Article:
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Report: 07 April 2015 (for week beginning 30 March 2015)

Report compiled by Farming Online from reports received from members of the Association of Independent Crop Consultants

: The continued cool March weather has kept crop growth in check but the forecast for a more settled beginning to April should see oilseed rape crops start to flower over the coming week. Early sown wheat crops are now at GS 30 with the odd forward crop moving towards the first node stage. This means that for these September sown crops final leaf 4 will be emerging to fully emerged and many will see the first fungicide applied after Easter. Winter barley crops remain relatively clear of disease. Spring sowing has progressed well in most regions and some earlier drilled spring barley is now emerging. Sugar beet drilling still progressing with breaks during wet weather. Some farms have finished. Seedlings taking about 18 days to emerge. Light soils were blowing badly at the beginning of the week in Norfolk but hopefully most seedlings had not yet emerged. Rains have wetted seedbeds uniformly to seed depth.

Final leaf 4 emerging in early sown forward wheat.:

Brown rust in South and East.:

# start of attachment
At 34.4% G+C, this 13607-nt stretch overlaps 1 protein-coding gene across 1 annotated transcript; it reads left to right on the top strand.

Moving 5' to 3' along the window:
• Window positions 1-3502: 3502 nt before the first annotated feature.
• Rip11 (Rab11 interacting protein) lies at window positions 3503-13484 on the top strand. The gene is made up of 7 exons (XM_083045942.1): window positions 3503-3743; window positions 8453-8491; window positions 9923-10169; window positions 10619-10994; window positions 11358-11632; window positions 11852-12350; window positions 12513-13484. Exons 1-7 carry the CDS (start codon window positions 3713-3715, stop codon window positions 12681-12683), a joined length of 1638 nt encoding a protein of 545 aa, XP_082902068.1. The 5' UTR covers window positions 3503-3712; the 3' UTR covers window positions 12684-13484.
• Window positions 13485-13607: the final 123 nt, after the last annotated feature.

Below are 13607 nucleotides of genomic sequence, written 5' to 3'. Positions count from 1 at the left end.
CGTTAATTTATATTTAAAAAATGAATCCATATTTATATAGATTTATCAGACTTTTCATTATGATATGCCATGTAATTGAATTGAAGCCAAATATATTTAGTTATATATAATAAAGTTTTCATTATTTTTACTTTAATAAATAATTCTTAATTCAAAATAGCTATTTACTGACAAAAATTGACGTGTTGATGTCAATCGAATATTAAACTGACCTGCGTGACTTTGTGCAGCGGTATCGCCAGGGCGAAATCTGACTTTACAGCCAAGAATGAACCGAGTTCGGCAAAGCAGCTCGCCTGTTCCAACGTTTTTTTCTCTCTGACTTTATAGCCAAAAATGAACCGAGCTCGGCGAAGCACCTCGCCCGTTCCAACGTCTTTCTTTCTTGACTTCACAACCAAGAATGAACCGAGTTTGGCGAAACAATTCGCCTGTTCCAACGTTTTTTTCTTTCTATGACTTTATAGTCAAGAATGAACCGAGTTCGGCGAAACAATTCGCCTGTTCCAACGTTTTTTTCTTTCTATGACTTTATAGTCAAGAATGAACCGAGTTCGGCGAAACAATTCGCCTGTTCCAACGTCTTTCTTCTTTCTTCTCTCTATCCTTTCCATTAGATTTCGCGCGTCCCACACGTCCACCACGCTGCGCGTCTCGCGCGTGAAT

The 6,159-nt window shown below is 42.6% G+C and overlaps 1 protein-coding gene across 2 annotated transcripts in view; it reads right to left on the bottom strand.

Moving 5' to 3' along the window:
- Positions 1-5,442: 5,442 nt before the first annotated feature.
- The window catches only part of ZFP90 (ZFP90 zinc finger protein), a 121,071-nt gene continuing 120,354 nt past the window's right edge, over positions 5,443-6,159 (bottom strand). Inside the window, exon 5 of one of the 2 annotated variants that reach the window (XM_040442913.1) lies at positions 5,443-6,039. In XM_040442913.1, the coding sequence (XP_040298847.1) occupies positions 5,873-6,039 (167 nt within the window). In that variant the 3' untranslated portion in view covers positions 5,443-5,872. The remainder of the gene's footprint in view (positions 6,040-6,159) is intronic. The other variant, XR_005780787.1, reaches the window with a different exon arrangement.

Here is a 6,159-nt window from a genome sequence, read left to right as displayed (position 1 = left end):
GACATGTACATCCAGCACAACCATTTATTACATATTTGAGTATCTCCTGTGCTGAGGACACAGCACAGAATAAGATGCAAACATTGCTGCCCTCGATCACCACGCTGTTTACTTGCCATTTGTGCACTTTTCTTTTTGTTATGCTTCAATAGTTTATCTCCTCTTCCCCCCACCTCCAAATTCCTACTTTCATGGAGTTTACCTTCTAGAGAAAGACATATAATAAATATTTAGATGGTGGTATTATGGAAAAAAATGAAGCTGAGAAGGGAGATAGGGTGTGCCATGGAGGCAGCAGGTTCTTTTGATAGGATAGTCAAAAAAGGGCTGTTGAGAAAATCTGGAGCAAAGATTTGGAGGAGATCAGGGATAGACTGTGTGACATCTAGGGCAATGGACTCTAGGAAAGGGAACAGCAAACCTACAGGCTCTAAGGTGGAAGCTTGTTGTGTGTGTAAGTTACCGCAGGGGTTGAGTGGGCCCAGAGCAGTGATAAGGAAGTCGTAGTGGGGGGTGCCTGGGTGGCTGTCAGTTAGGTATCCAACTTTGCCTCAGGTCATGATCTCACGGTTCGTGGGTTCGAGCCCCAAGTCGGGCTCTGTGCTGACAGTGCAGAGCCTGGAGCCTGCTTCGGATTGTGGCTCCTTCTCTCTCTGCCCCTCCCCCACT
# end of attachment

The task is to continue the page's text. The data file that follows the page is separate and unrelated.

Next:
Gout fly damage in many early sown wheat crops.:

Light leaf spot more common.:

Cabbage Stem Flea Beetle larvae high in some crops.: See results of our Spring assessment.

Barley disease levels remain low.:

Winter Wheat

image from FoL

Brown rust at low levels (picture from Farming Online).

South East: Crops range from early stem extension (November sowings) to early GS31 (Cordiale/Solstice) – cool weather in last few weeks, coupled with low soil N fertility has slowed leaf emergence, with most forward crops generally only having leaf 4 around 25-50% emerged, though there is the odd advanced crop of Solstice with leaf 3 now around 10% emerged on main shoots.

Aphids: none found.

Brown Rust: odd pustules still evident on lower leaves of September sown Crusoe and Cordiale.

Mildew: mostly absent now following recent frosts and drier weather, but may increase on susceptible varieties now that new growth is underway again following N applications.

Septoria: very obvious on older leaves of all September and early October sown wheats.

Yellow Rust: none seen to date.

Eyespot: some stem based browning visible now on earliest sown wheats.

Gout Fly: as expected following high numbers of eggs found on crops emerged in early October, “gouted” tillers can now be readily found on 50-75% of plants in these crops (c. 10% of sown wheat area).

Weed control: Blackgrass generally only low levels present in most fields following autumn residuals. Moderate levels of meadow grass now in any unsprayed crops drilled in late October/November.

Eastern Counties: Early drilled crops now at GS30/31 with leaf 4 emerging or emerged. Little change due to continuing cool weather.